Ten years ago, on October 8th, 2003, Roger Dingledine announced [17] the
first release of tor as free software on the or-dev mailing list.


Damian Johnson announced [18] the release of Stem 1.1.0 [19]. The new
version of this “Python library for interacting with Tor” adds remote
descriptor fetching, connection resolution and a myriad of small
improvements and fixes.


Arlo Breault sent out a detailed plan on how Mozilla Instantbird could
be turned into the Tor Messenger [20]. Feedback would be welcome,
especially with regard to sandboxing, auditing, and internationalization
for right-to-left languages.


The Spanish and German version of the Tails website are outdated and may
soon be disabled [21]. Now is a good time to help [22] if you want to
keep those translations running!


adrelanos announced [23] the release of Whonix 7, an operating system
“based on Tor […], Debian GNU/Linux and the principle of security by
isolation.” The new version includes tor 0.2.4, Tor Browser as the
system default browser and a connection wizard, among other changes.


Lunar sent out a report about the Dutch OHM2013 hacker camp [24] that
took place in August.


Philipp Winter, Justin Bull and rndm made several improvements to
Atlas [25], the web application for learning more about
currently-running Tor relays. The HSDir flag is now properly
displayed [26], full country names and flags are shown instead of
two-letter codes [27] and it’s now easier to find out how long a relay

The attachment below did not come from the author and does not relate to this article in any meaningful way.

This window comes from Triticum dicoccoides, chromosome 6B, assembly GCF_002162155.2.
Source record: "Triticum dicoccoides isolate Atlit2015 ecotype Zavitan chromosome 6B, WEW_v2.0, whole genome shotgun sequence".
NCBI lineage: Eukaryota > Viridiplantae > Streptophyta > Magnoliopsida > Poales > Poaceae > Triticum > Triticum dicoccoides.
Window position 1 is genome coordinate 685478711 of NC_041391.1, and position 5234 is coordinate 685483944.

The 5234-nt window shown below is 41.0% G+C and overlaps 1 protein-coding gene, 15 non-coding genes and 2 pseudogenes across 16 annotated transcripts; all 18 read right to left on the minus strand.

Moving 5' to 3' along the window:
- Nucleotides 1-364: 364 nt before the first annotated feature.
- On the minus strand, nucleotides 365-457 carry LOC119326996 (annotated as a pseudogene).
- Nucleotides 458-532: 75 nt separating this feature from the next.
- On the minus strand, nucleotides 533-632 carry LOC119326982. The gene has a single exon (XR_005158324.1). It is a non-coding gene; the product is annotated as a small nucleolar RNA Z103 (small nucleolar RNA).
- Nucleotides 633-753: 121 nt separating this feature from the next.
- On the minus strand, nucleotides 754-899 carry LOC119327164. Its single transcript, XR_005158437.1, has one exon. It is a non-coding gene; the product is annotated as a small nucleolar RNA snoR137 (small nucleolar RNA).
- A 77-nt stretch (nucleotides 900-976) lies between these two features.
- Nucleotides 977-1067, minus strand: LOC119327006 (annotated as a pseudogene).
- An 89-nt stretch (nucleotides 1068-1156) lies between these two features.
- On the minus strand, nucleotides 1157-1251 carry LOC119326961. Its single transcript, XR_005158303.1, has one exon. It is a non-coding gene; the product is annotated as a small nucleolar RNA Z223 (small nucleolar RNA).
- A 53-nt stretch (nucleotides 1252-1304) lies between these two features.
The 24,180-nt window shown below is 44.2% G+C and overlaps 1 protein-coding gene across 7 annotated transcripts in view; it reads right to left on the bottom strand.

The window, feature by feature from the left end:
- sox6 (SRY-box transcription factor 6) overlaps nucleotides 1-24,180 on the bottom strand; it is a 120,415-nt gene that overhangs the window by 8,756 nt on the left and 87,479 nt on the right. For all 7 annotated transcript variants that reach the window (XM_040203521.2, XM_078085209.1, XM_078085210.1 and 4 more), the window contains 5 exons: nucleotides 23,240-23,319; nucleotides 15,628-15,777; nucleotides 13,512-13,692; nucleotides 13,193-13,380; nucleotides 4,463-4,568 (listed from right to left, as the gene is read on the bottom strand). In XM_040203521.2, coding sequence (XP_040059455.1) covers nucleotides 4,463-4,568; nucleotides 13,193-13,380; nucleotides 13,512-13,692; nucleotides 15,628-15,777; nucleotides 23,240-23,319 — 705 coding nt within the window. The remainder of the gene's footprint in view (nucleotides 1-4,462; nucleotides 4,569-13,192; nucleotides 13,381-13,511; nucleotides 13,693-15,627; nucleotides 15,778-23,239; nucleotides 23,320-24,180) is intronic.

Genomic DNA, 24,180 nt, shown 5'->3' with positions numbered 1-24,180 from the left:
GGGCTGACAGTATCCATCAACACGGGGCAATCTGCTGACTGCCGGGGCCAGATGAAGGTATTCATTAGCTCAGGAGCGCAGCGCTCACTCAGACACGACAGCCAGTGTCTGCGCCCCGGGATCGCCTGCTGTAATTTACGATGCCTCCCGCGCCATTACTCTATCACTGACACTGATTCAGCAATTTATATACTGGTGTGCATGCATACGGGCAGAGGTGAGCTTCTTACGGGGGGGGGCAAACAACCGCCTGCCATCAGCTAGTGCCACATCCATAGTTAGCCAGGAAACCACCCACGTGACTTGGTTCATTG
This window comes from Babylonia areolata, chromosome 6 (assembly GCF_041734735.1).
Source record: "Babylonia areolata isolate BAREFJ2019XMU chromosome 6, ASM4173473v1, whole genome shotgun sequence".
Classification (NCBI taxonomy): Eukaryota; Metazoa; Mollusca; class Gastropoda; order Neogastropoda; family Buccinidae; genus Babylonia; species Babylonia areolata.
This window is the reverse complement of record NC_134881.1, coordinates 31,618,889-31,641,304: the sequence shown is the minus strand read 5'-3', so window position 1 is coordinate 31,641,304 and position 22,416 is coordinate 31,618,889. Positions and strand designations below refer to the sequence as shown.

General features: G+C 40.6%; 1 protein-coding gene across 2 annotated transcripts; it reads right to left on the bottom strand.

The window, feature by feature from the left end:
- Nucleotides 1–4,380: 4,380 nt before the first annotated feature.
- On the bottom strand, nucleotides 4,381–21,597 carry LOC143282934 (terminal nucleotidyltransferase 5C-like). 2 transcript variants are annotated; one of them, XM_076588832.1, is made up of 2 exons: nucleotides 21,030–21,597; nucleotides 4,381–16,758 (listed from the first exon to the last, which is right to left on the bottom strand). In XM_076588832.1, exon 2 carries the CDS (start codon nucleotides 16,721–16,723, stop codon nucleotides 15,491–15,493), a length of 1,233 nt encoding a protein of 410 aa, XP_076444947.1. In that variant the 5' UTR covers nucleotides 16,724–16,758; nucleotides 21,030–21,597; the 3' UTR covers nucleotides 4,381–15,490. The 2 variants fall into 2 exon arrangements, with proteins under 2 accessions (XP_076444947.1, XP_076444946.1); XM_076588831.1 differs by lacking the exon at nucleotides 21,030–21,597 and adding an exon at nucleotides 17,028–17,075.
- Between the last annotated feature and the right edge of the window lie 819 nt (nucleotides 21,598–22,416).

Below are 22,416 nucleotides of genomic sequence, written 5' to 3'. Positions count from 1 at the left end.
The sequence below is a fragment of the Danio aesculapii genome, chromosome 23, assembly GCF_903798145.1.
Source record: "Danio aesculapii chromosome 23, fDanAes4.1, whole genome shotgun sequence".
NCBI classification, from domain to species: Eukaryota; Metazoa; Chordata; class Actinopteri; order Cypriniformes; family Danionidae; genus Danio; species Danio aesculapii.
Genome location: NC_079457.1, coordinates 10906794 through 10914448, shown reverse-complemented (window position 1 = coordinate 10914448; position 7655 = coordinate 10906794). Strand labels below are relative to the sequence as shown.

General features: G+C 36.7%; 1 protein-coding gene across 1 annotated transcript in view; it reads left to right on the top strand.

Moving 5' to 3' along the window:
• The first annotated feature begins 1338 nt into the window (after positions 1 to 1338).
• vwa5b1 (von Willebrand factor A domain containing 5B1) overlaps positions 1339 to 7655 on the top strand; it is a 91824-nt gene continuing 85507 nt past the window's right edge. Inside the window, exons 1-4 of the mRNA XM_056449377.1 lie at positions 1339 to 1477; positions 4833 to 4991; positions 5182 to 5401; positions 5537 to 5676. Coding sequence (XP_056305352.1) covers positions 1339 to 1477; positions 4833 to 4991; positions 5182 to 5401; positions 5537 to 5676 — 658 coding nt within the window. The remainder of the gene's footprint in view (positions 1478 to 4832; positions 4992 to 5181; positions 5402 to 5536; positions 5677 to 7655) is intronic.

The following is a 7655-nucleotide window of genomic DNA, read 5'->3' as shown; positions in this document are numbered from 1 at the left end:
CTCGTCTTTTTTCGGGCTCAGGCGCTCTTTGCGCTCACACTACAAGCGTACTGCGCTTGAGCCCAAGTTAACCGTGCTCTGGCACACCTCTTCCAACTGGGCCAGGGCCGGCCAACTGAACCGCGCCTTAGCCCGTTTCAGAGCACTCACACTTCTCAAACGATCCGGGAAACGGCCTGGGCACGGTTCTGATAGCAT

has been down [28].


ra, one of Tor’s former GSoC students, proposed a patch [29] to add a
command to the Tor control protocol asking tor to pick a completely new
set of guards.


starlight shared some simple shell snippets [30] that connect to the Tor
control port in order to limit the bandwidth used by a relay while
running backups.


Upcoming events

Nov 04    | Workshop on Privacy in the Electronic Society
          | Berlin, Germany
Nov 04-05 | 20th ACM Conference on Computer and Communications Security
          | Berlin, Germany

This issue of Tor Weekly News has been assembled by Lunar, Matt Pagan,
harmony, dope457, Damian Johnson and Philipp Winter.

Want to continue reading TWN? Please help us create this newsletter.
We still need more volunteers to watch the Tor community and report
important news. Please see the project page [31], write down your name
and subscribe to the team mailing list [32] if you want to get involved!


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----- End forwarded message -----
Eugen* Leitl <a href="">leitl</a>
ICBM: 48.07100, 11.36820
AC894EC5: 38A5 5F46 A4FF 59B8 336B  47EE F46E 3489 AC89 4EC5